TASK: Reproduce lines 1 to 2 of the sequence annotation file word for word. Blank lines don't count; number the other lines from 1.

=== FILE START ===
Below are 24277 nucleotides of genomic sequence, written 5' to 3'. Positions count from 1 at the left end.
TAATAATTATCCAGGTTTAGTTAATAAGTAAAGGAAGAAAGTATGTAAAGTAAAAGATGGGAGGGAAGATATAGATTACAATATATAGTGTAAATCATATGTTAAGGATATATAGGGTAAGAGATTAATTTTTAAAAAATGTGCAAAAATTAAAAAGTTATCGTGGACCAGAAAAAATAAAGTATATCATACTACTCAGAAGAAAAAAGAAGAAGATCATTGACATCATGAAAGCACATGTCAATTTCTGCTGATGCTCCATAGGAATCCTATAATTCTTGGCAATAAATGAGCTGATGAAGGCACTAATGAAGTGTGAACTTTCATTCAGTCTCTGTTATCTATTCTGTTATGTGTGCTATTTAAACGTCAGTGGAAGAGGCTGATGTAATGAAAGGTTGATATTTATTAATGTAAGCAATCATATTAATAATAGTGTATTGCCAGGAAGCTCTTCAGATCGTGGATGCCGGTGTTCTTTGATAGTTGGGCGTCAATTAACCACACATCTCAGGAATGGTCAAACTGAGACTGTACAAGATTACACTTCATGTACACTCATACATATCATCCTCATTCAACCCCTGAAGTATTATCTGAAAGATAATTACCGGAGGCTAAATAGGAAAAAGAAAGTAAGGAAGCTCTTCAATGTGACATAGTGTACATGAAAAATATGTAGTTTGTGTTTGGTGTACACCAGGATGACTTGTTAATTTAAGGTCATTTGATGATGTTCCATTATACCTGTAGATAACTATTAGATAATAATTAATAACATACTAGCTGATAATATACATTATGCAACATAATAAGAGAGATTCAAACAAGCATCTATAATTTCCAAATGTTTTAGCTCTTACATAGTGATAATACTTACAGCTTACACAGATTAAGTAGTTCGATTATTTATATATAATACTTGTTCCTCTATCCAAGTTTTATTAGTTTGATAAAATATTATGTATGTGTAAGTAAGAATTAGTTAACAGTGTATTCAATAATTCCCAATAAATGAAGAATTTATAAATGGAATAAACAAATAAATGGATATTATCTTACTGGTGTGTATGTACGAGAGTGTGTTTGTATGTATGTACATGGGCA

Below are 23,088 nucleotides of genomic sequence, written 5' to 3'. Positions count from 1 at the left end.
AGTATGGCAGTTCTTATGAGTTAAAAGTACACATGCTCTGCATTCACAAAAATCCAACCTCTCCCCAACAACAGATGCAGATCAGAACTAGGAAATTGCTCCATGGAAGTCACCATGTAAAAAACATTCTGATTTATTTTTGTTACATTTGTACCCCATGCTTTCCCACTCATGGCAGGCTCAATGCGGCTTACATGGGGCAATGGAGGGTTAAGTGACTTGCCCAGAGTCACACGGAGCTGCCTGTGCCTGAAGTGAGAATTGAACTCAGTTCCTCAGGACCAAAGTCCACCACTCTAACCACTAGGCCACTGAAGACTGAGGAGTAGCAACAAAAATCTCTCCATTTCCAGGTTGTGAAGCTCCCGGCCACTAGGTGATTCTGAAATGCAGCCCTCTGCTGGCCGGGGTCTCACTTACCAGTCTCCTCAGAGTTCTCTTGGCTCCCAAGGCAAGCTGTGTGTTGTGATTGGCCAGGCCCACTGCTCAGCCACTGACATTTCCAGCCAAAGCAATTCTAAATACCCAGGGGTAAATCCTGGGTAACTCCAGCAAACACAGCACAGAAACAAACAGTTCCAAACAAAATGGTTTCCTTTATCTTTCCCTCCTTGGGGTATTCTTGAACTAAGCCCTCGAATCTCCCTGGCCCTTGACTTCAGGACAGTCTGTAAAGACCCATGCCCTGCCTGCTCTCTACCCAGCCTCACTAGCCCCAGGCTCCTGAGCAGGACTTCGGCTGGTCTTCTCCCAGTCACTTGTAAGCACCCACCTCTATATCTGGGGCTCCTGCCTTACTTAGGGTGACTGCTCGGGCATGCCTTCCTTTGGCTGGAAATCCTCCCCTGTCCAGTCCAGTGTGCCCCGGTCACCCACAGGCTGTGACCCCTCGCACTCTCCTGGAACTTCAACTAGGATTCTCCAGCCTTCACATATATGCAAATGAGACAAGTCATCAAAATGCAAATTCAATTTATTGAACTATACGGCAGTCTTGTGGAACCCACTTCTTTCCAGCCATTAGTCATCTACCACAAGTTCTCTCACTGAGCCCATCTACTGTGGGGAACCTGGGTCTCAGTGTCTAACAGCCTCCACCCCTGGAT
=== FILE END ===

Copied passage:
Below are 24277 nucleotides of genomic sequence, written 5' to 3'. Positions count from 1 at the left end.
TAATAATTATCCAGGTTTAGTTAATAAGTAAAGGAAGAAAGTATGTAAAGTAAAAGATGGGAGGGAAGATATAGATTACAATATATAGTGTAAATCATATGTTAAGGATATATAGGGTAAGAGATTAATTTTTAAAAAATGTGCAAAAATTAAAAAGTTATCGTGGACCAGAAAAAATAAAGTATATCATACTACTCAGAAGAAAAAAGAAGAAGATCATTGACATCATGAAAGCACATGTCAATTTCTGCTGATGCTCCATAGGAATCCTATAATTCTTGGCAATAAATGAGCTGATGAAGGCACTAATGAAGTGTGAACTTTCATTCAGTCTCTGTTATCTATTCTGTTATGTGTGCTATTTAAACGTCAGTGGAAGAGGCTGATGTAATGAAAGGTTGATATTTATTAATGTAAGCAATCATATTAATAATAGTGTATTGCCAGGAAGCTCTTCAGATCGTGGATGCCGGTGTTCTTTGATAGTTGGGCGTCAATTAACCACACATCTCAGGAATGGTCAAACTGAGACTGTACAAGATTACACTTCATGTACACTCATACATATCATCCTCATTCAACCCCTGAAGTATTATCTGAAAGATAATTACCGGAGGCTAAATAGGAAAAAGAAAGTAAGGAAGCTCTTCAATGTGACATAGTGTACATGAAAAATATGTAGTTTGTGTTTGGTGTACACCAGGATGACTTGTTAATTTAAGGTCATTTGATGATGTTCCATTATACCTGTAGATAACTATTAGATAATAATTAATAACATACTAGCTGATAATATACATTATGCAACATAATAAGAGAGATTCAAACAAGCATCTATAATTTCCAAATGTTTTAGCTCTTACATAGTGATAATACTTACAGCTTACACAGATTAAGTAGTTCGATTATTTATATATAATACTTGTTCCTCTATCCAAGTTTTATTAGTTTGATAAAATATTATGTATGTGTAAGTAAGAATTAGTTAACAGTGTATTCAATAATTCCCAATAAATGAAGAATTTATAAATGGAATAAACAAATAAATGGATATTATCTTACTGGTGTGTATGTACGAGAGTGTGTTTGTATGTATGTACATGGGCA